‘No really, we’d better go,’ said Leah, dropping the rest of her bread roll in her soup. ‘We have a lot of research to do, right Ashley?’
‘What do you study?’ I asked.
‘Byzantine studies,’ said Ashley, with a flirtatious grin. I looked at Leah. She looked tired, probably with all the coursework.
‘Well, good luck with all the research,’ I said. Leah smiled and gave me a wave as they left.
My car was finally fixed: my beat-up little old Ford Fiesta. The insurance covered the damage, but the accident bumped my premium another £300 to £1500 a year. I didn’t care that much. It was nice not to have to take the bus.
Lunchtime traffic was bad. I felt as though I’d been stuck at the zebra crossing for hours as streams of students passed by. One of the faces caught my eye. Like Leah, but maybe a few years younger.
I rolled down my window. ‘Hello there,’ I said.
The girl turned. Definitely like Leah, only she had to be sixteen, or seventeen.
‘Do you have a sister called Leah?’ I asked.
‘Yeah,’ she said smiling, ‘Do I know you?’
‘No. I’m a friend of your sister’s.’
She walked over. ‘Oh, you must be George. She talks about you.’
‘Where are you off to?’ I asked, noting her green blazer and skirt. ‘Shouldn’t you be in school?’
‘Lunch break,’ she said, in a sing-song voice. ‘Technically I’m not meant to as only sixth-formers are allowed off school grounds, but hey, I’m nearly sixteen.’
I tutted in a teasing way. ‘I won’t tell your sister.’
‘Thanks. She didn’t tell me how nice you are.’
‘What’s your name anyway?’
‘Carli,’ she said. ‘Well goodbye.’
I parked in a narrow back street close to the shopping mall. I had just enough time on my lunch break to pick up a present for my mother’s eightieth birthday. Her birthday fell on the Sunday of that week, so I planned to give it to her after church.
In front of the shopping mall’s huge glass doors, three promotion girls wearing hot-pants and caps, gave out flyers for a mobile phone offer. I shook my head at the scantily-clad women, irritated by the distraction, until one of them caught my eye. Leah.
She looked different to how she usually appeared with make-up heavy on her face. Her demeanor seemed more extroverted too, which didn’t suit her. Her legs were thinner than I had imagined and she seemed fragile underneath the facade, like a china-doll.
‘Hi. Do you know you have a phone sticking out of your head?’ I joked.
Leah’s kohl-lined eyes were wide with surprise. ‘Oh yeah, this?’ she said, tapping the plastic phone attached to her cap. ‘Part of the job. Fancy meeting you here anyway George.’
‘Gotta get a gift for my mum. What about you? Do you work for this phone company?’
‘No, a modelling agency. Most of the jobs are fun, but sometimes I have to wear silly stuff like this.’
I looked down at the hot-pants. ‘Well, not sure it suits you entirely.’
Leah managed a grin. ‘It pays the university fees, that’s all that matters.’
‘I’ll take a leaflet for your trouble. Maybe you can take one for my church fete in exchange,’ I said, grinning, and walked into the shopping mall.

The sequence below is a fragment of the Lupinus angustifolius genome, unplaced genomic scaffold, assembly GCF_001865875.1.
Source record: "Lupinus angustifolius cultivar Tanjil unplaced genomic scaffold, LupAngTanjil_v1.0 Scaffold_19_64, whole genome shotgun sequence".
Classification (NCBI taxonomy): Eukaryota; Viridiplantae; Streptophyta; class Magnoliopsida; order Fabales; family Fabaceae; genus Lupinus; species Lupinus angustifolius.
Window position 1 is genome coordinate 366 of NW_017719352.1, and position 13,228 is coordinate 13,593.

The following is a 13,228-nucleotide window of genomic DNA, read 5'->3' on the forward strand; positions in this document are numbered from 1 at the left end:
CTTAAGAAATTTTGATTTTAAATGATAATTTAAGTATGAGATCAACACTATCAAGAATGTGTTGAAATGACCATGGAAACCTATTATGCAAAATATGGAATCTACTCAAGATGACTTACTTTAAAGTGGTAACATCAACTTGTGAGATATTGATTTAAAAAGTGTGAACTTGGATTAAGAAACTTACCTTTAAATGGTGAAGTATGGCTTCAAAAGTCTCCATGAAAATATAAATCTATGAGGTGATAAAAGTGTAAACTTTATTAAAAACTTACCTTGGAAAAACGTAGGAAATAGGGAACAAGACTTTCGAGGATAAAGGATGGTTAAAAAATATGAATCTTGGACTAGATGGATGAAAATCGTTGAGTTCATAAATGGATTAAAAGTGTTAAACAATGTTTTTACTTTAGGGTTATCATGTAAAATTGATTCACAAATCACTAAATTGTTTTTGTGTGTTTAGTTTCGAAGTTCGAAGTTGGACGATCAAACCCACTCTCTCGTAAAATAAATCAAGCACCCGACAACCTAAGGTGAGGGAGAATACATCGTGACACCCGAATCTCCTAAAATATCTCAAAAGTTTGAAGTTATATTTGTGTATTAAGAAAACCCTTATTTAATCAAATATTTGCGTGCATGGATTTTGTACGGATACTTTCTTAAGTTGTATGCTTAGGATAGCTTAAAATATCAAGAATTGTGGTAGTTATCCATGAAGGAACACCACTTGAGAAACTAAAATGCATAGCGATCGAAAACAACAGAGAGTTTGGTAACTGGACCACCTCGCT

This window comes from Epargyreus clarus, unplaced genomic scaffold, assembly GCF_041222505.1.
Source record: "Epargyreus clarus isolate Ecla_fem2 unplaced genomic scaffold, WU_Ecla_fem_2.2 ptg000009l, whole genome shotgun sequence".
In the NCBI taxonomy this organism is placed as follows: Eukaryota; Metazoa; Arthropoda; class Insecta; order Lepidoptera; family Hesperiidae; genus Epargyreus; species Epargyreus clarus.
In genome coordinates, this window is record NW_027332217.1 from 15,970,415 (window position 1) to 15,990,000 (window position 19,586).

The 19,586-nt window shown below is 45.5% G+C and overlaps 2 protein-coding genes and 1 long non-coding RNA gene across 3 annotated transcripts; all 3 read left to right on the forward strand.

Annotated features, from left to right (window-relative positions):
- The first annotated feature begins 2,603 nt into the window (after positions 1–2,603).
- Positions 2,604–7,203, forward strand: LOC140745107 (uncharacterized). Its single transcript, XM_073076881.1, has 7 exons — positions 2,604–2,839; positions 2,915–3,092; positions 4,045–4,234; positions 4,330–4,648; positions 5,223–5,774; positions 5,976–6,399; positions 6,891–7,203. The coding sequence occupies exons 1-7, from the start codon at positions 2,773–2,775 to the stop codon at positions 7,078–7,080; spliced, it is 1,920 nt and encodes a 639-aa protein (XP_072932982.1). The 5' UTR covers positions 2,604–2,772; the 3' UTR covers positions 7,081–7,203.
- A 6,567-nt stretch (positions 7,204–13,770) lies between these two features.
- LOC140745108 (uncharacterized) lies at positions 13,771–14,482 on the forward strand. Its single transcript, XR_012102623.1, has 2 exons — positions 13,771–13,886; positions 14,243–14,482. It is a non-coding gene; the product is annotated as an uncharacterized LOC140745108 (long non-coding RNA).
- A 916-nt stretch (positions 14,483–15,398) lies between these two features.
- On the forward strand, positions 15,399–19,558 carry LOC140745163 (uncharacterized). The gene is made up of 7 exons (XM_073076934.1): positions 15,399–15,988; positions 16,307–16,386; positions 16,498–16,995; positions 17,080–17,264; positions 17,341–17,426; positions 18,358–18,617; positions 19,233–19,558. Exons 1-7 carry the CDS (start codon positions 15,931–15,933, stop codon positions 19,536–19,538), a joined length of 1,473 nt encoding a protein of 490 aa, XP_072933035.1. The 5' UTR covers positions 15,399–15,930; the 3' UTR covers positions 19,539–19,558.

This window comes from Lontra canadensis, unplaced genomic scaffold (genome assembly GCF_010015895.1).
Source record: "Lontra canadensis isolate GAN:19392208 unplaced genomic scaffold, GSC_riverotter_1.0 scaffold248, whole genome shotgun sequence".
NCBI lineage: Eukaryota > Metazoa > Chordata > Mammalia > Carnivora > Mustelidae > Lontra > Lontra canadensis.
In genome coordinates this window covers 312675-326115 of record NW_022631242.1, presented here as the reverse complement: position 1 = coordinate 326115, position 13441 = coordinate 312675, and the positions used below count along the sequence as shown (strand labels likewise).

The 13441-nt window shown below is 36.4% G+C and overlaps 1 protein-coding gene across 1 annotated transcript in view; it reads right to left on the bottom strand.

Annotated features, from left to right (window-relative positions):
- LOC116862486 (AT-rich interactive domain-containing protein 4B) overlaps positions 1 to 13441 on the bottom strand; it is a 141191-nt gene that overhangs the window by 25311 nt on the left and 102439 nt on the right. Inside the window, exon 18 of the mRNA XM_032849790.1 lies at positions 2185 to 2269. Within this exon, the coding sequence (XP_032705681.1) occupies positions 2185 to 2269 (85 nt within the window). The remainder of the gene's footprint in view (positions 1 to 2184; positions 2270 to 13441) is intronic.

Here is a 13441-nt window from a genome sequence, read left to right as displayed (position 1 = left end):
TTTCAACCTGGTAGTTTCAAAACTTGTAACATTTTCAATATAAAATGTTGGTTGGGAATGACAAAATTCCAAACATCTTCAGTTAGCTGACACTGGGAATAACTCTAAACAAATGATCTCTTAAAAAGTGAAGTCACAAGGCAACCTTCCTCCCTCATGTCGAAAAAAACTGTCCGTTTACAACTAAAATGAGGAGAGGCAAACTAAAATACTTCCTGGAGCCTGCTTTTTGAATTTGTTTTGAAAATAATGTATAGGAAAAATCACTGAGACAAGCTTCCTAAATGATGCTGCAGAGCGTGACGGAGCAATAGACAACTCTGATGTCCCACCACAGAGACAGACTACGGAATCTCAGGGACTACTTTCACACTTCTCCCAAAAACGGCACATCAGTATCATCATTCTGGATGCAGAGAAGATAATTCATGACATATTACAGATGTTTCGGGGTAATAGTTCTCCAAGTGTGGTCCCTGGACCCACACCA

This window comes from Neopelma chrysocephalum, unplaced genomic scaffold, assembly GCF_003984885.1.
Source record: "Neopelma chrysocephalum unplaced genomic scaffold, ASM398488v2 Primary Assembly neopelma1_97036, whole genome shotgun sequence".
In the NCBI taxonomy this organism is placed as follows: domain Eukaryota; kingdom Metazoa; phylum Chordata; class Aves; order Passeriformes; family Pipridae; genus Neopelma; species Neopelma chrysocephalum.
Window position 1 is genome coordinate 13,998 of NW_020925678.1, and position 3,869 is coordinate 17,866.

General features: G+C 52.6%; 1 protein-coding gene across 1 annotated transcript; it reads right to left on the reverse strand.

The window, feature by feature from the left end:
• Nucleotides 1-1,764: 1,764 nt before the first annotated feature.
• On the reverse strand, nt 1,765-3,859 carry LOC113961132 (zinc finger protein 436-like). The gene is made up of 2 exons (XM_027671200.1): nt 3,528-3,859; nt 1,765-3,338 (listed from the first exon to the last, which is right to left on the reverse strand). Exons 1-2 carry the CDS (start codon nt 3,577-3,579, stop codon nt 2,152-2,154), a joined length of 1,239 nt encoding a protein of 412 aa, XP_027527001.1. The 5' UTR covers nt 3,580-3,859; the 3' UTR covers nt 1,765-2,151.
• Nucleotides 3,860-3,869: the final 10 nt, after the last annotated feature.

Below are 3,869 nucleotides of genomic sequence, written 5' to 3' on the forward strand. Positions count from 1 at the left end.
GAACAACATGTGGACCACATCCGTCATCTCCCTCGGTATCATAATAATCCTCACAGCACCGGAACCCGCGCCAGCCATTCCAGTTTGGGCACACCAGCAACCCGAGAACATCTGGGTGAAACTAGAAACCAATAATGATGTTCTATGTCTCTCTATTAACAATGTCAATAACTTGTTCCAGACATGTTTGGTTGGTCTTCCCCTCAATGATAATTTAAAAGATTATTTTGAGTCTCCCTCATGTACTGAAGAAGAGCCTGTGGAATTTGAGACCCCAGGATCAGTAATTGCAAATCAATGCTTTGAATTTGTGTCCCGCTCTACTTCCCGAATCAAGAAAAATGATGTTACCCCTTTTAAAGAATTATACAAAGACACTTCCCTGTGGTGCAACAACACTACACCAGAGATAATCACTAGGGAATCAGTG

I slowed my car down as I approached the green-clad girls. The one in the middle of the trio was definitely Carli, and it definitely looked like there was going to be rain.
I tooted my horn and wound down the window. ‘Hi Carli.’
‘Er- George, isn’t it?’
‘That’s right. I saw your sister yesterday out doing her stuff on the town.’
‘Yeah, she said she saw you.’
‘Wanna lift home? I can drop all you girls off.’
Carli and her girl-friends leaned their heads close together. ‘...He’s religious. Guess it’s a Christian thing to do...’
‘No thanks,’ said one of Carli’s friends. ‘We’ll walk.’
‘Where do you live? Near here?’ I asked.
The girls linked arms and stood staring at me, chewing their gum.
‘Kind of. Not far. We can walk,’ said Carli. ‘But thanks.’
The rain drummed against the windows. A fleeting thought of those poor girls crossed my mind as I emptied my groceries onto the kitchen counter. None of them had their blazers, nor seemed to be carrying jackets, or umbrellas of any kind. I pictured them running soaked to the skin, their uniforms clinging to them and their hair matted. I wondered if I should have went back to pick them up, but I let the thought go. I had to call my mum to check if her electricity was holding up alright through the storm. On a night like this, she would be frightened in her house alone. Noise, even loud rain made her think burglars might take advantage of the distraction and come.
I dialled the number and waited. There was no answer. I hung up.
Strange. Mum usually sat close to the phone. I tried again, punching in the familiar keys.
A young woman’s voice answered. ‘Hello?’
Who could that be? Did my mum have a home-help? ‘Hello?’ said the young woman, impatience clear in her tone.
I hung up a second time. A house-keeper; that had to be it. I dialled again.
‘Hello? Who is this? If this is someone playing a joke, it’s not funny,’ said the young woman, sounding breathless.
I put the receiver down, my heart thudding in my chest. Was mum ok? Once again, I dialled.